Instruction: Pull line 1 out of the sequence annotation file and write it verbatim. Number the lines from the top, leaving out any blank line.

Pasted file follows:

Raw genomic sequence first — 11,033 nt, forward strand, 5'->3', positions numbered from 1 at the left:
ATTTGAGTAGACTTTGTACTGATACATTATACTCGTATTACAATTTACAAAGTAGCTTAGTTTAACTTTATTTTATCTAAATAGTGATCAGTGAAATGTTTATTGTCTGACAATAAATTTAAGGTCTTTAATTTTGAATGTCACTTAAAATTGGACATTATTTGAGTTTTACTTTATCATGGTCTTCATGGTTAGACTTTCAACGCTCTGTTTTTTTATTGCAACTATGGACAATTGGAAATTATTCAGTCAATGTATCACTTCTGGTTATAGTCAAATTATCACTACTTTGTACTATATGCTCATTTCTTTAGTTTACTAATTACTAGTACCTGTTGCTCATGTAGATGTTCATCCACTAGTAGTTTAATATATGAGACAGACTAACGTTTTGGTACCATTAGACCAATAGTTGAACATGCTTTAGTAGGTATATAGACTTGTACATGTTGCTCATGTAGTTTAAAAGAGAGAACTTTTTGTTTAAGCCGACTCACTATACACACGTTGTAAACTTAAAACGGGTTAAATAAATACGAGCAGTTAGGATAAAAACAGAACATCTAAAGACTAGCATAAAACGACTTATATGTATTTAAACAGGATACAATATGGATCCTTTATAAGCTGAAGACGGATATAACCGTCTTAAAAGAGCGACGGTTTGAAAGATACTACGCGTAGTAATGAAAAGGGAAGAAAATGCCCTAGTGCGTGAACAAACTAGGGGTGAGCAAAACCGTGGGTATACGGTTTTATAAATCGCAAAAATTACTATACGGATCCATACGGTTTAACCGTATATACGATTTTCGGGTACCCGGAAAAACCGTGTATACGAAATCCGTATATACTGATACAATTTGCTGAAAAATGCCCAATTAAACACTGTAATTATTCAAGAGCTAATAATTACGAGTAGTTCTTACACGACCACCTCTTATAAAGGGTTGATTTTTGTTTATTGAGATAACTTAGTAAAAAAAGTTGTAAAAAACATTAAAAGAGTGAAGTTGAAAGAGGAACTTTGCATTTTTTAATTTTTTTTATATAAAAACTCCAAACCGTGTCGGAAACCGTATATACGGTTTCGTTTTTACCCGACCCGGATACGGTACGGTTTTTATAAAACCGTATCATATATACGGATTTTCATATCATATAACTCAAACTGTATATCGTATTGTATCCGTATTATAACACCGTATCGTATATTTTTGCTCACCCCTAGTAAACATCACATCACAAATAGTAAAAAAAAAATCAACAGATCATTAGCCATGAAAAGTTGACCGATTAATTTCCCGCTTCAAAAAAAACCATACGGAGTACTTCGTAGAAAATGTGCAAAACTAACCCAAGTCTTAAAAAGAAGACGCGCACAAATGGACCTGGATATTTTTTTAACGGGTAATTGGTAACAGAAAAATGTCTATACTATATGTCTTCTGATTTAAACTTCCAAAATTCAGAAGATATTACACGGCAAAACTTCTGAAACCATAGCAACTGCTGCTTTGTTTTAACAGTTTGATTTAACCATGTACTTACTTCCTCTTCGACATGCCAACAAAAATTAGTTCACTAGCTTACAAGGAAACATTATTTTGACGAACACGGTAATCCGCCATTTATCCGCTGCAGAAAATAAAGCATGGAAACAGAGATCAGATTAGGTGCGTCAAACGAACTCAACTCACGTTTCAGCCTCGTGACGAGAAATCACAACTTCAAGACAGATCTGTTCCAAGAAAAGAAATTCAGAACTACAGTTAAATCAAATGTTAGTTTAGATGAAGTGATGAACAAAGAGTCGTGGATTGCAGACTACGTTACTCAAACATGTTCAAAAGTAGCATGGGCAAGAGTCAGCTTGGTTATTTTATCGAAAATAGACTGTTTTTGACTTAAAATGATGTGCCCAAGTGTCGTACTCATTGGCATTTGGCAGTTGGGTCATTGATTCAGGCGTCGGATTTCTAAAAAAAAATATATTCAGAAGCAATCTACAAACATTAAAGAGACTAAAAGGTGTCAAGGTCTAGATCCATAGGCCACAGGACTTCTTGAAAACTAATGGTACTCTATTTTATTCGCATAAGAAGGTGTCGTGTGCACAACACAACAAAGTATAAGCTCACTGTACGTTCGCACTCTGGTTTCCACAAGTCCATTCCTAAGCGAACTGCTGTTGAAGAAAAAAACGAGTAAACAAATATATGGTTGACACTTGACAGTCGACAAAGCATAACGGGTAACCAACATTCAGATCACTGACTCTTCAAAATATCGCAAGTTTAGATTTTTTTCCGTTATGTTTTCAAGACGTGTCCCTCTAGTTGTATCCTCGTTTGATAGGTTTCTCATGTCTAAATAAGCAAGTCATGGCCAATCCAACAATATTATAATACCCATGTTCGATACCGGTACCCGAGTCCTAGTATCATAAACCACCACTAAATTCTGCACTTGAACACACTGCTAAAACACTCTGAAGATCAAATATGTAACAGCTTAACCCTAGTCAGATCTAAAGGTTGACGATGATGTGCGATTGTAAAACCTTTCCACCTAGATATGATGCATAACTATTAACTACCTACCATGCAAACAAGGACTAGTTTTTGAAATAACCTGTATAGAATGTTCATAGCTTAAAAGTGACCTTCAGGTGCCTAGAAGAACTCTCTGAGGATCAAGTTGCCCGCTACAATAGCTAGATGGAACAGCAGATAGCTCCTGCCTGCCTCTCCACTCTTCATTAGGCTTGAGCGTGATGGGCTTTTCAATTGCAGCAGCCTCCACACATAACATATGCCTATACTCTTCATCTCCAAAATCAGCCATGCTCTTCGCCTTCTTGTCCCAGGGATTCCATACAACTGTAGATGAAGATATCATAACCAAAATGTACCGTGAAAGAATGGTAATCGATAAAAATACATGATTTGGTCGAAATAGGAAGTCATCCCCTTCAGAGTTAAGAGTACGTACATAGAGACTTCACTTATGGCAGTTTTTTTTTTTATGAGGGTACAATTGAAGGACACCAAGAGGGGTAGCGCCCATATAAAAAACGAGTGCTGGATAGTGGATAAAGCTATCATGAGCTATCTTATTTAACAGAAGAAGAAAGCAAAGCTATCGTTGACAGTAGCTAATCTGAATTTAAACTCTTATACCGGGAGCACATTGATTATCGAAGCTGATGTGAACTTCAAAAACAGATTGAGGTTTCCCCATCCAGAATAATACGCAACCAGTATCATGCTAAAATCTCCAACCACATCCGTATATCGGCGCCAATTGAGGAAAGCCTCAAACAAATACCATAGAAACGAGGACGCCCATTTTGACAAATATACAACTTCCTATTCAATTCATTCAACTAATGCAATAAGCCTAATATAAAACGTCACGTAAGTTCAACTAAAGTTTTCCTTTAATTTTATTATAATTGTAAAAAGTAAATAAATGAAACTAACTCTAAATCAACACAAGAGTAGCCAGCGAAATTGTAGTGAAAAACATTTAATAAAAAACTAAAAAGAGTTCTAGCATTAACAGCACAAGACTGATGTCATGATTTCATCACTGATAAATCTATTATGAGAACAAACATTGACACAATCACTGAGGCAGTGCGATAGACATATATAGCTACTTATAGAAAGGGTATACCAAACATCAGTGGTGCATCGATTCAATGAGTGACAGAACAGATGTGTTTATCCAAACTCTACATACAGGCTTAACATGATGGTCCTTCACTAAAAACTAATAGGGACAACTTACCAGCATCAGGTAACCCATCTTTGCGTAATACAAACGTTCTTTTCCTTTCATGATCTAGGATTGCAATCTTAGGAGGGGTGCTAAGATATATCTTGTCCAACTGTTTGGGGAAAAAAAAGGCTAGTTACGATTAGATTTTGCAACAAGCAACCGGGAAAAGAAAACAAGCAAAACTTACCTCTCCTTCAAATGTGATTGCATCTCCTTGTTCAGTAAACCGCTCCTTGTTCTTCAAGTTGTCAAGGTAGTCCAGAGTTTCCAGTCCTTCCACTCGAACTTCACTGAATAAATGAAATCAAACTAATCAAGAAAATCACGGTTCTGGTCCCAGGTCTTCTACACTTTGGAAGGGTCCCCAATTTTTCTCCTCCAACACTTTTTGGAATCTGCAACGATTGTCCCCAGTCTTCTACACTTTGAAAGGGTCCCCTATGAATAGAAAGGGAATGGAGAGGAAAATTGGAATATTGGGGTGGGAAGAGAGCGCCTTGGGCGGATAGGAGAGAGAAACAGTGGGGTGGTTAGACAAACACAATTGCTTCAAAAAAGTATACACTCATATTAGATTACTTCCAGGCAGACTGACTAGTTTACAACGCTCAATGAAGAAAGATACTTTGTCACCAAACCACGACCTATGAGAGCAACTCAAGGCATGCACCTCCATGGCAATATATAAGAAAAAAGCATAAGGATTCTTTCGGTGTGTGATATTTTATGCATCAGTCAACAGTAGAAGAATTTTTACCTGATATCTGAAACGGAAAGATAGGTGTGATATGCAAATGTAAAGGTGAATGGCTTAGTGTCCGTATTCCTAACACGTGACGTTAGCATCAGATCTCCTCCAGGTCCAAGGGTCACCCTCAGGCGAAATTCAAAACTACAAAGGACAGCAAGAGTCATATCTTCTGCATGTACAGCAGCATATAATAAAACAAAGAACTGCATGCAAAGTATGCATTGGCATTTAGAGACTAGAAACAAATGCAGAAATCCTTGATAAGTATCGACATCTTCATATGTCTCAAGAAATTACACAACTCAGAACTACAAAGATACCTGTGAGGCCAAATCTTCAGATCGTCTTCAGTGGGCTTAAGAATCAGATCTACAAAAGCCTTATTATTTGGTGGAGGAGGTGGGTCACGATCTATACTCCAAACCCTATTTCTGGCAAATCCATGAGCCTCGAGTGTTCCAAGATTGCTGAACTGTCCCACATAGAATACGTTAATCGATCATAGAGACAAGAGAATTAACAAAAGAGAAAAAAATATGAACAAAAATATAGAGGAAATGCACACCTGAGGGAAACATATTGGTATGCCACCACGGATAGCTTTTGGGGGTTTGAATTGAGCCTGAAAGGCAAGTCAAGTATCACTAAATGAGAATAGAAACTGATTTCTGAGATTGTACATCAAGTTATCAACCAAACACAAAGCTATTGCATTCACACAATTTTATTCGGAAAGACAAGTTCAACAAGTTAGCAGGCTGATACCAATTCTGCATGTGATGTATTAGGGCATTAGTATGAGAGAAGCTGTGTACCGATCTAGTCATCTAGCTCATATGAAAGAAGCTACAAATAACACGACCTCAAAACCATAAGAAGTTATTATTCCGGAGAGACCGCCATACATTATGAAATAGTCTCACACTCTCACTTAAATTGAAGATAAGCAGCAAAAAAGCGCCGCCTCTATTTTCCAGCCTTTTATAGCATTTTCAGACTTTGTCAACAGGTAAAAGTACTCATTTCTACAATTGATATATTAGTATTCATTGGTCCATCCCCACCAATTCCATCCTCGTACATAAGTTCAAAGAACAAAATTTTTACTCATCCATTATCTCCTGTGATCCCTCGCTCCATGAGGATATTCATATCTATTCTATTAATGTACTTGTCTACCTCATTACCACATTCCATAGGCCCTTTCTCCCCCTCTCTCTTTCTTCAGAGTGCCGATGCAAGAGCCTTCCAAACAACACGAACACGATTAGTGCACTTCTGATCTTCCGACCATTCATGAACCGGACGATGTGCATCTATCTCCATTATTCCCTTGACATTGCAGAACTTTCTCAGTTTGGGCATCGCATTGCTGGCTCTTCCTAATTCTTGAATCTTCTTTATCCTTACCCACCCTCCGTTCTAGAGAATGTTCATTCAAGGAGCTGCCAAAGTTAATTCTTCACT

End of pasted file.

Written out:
Raw genomic sequence first — 11,033 nt, forward strand, 5'->3', positions numbered from 1 at the left: